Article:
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 TIME on politics Congressional Quarterly CNN/AllPolitics CNN/AllPolitics - Storypage, with TIME and Congressional Quarterly

"First in the Nation" special: Bill Bradley transcript

February 3, 1999
Web posted at: 2:25 p.m. EST (1925 GMT)

Lamar Alexander | Bill Bradley | George W. Bush
Steve Forbes | Al Gore | John McCain | Dan Quayle

( Editor's note: This interview with former New Jersey Sen. Bill Bradley appeared in a joint CNN-WMUR special, "First in the Nation: The New Hampshire Primary," which aired February 2, 1999. WMUR's Jennifer Vaughn talked to Bradley.)

BILL BRADLEY (D), FORMER U.S. SENATOR: I remember, right after I declared I picked up a biography of Lincoln, which I said earlier is my favorite president, and I turned to the chapter where he decided he was running for president of the United States, and he observed to a friend when he finally made the decision, "The taste is in my mouth." And that's how I feel: I feel like the taste is in my mouth.

JENNIFER VAUGHN, WMUR REPORTER: When you left the Senate, you left on a passionate note, saying you were partly disillusioned because you weren't able to create a sweeping change among sides that were then very divided.

So, the question is, why would you feel comfortable heading back to Washington politics with both sides, perhaps, even more divided than they ever have been before?

BRADLEY: When I left the Senate, I said that the politics were broken; by that I meant there was way too much money in politics; the media was too superficial and sensational, and there were not all politics spoke from their court convictions. And, If you look at the last two years, I'm not sure anyone would argue that my observation were less true now than were then, and so I left, though, with a great respect for the United States Senate -- I think it's the best selective job in the world; it was time for me to go, and I went to do things I couldn't do if I was in the Senate -- in terms of deepening my own knowledge and experience of the country. And I decided that I want to use that knowledge and experience to benefit millions of Americans, so that's why I decided to make the run at this time.

VAUGHN: What about the issues? What's close to your heart right now?

BRADLEY: Well, I think that the most important thing to me in terms of deepest feelings is racial unity, and also what's happening to America's families; I think we have too many single parents, particularly teenage mothers, and that we need to give them support; we need to try to reduce the number of teenage pregnancies, and we need look at working families in this country.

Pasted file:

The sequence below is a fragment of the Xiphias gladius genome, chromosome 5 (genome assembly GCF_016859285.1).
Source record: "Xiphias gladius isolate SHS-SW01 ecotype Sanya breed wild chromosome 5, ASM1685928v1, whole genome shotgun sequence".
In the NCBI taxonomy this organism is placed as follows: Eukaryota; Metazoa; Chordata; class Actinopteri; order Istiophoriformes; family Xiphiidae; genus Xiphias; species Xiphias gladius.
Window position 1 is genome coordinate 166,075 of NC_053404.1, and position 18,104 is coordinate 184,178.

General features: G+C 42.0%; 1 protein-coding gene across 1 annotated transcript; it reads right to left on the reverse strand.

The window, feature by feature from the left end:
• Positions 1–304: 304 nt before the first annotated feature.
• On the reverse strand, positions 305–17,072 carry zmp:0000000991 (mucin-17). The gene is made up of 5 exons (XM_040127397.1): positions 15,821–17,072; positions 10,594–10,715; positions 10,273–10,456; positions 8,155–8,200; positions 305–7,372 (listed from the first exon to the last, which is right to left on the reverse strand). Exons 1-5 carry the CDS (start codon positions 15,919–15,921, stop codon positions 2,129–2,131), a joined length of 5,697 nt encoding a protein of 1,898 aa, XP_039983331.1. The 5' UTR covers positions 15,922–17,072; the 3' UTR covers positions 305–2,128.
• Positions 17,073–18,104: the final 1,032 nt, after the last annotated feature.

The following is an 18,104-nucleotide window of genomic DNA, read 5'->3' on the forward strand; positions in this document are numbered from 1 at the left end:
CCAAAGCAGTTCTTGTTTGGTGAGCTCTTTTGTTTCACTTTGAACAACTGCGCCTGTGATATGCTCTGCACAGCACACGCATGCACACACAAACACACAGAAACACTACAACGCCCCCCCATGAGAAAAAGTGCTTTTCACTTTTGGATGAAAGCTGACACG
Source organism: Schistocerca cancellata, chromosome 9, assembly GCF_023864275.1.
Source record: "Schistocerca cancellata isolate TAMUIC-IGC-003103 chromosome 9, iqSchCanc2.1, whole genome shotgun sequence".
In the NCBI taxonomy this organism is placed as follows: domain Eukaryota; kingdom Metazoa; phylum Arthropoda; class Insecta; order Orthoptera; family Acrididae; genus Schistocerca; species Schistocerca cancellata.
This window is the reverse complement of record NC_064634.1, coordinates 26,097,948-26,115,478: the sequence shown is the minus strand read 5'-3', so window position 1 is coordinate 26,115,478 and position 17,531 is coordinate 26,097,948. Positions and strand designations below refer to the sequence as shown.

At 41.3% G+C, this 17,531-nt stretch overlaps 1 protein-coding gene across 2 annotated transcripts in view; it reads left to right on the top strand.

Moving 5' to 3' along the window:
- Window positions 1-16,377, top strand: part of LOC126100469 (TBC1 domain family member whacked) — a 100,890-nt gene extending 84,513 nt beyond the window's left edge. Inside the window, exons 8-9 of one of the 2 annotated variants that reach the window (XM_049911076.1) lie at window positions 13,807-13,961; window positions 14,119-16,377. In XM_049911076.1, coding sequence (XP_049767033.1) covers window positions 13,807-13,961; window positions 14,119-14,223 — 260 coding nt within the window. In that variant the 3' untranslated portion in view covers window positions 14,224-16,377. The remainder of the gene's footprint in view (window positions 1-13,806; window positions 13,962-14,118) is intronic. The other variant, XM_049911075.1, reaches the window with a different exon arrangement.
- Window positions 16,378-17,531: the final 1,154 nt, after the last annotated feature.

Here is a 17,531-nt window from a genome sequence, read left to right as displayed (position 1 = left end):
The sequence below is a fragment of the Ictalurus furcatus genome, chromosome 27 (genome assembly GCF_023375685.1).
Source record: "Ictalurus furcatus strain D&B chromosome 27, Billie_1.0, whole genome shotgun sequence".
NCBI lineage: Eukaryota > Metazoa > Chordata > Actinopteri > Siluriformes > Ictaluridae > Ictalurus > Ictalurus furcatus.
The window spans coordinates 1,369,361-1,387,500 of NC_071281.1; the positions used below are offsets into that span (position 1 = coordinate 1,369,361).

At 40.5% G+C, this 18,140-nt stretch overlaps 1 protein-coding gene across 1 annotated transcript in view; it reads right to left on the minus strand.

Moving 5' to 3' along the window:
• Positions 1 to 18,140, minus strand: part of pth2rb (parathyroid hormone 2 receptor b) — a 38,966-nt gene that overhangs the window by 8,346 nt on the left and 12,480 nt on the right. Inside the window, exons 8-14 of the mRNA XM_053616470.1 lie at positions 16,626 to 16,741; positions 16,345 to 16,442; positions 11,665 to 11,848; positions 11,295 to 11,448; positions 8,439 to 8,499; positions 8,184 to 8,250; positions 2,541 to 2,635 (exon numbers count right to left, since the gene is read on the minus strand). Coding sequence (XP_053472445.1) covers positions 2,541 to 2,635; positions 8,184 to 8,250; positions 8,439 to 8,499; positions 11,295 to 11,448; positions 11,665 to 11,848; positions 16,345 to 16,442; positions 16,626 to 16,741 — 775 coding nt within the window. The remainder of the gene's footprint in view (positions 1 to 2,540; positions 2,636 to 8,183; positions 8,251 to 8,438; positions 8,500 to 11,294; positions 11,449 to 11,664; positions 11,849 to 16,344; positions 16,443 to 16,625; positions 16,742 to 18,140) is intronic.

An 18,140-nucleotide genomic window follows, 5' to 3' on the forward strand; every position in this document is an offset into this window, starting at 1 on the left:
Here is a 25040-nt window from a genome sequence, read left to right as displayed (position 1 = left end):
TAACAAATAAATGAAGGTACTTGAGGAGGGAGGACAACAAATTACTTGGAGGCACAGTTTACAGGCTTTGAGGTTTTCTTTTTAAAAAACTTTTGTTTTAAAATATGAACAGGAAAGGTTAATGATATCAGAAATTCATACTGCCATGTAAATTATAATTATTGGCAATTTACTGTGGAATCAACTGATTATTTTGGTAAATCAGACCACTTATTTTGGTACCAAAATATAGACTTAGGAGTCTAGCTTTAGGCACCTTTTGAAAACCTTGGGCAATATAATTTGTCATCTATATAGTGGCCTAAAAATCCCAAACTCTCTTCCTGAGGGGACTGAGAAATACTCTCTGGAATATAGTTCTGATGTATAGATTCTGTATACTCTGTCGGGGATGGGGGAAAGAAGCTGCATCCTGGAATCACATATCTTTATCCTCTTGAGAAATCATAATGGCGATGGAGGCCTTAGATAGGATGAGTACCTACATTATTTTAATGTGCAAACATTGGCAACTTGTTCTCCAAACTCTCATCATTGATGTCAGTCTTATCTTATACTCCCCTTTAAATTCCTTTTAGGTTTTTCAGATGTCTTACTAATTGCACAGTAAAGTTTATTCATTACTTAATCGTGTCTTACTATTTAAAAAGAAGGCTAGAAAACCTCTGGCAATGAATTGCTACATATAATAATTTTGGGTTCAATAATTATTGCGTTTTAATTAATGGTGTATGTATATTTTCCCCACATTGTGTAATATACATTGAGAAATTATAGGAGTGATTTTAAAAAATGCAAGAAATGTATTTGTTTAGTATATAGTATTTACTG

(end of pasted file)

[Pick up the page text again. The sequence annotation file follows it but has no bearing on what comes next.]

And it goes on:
Sometimes both mother and father -- 40 percent of the kids live in homes where both parents work; 25 percent live in homes where there's a single parent. And when it comes to working parents, and often a single parent, what we have to do is try to create an ability for them to have time with their children, to instill them with the values that they need to go on and live a productive life, not only for the country, but for themselves and their families.

VAUGHN: Against the sitting vice president, it's a very lofty approach to running a presidential campaign. He is popular; he has got an extremely hefty war chest, as far as campaign goes, earning $600,000 a week in campaign money. How do you approach this?

BRADLEY: Well, I think that money in politics today really distorts our Democracy, but if you are going to go out and say what you believe, you have to have the means to say it. So, I'm working on a regular, constant basis to raise the money, and that will be part of this campaign because I desperately want to lead the country.

VAUGHN: There's been talk of you running in '88, '92 -- for various reasons, you didn't. Some speculate, it was written about you, that there wasn't the confidence level that you needed, the fire that you needed. Was that ever a case for you, and if it was, why now?

BRADLEY: In 1988, quite frankly, I looked at myself in the mirror and said I'm not ready, the country deserves your best, and so I didn't run. In 1992, I looked at myself in the mirror and said I am ready, but there was something in me that said, no, don't do this. And so I honored that inner voice, and ultimately I'm lucky that I did honor that inner voice because my wife was ill and it would have been too ill to deal with it -- she's fine now -- but then it became time for considering the year 2000. I looked in the mirror and said, I'm ready, I'm really, kind of, at the top of my game. And therefore, I bring my experience, talents, abilities, whatever they are and offer them to the American people.

Lamar Alexander | Bill Bradley | George W. Bush
Steve Forbes | Al Gore | John McCain | Dan Quayle


New Hampshire sets February 1 primary date (9-28-99)

Arizona governor endorses Bush over McCain (9-28-99)

Bradley unveils $65 billion plan for universal health care (9-28-99)

Gore receives endorsements of Shaquille O'Neal and Bill Cosby (9-28-99)



How much money have the candidates raised? Here are their quarterly reports to the Federal Election Commission.


McCain officially announces Presidential candidacy (9-28-99) video Windows Media: 28K | 80K



The art of being Bradley

How Gore's campaign went off the rails

On the wrong track

Bob Lang: On the wrong track (9-28-99) more

Mike Luckovich: "There's a whine in the air" (9-22-99) more


Democratic Presidential Primary

GOP Presidential Primary

Third Party Candidates


Wednesday, February 3, 1999

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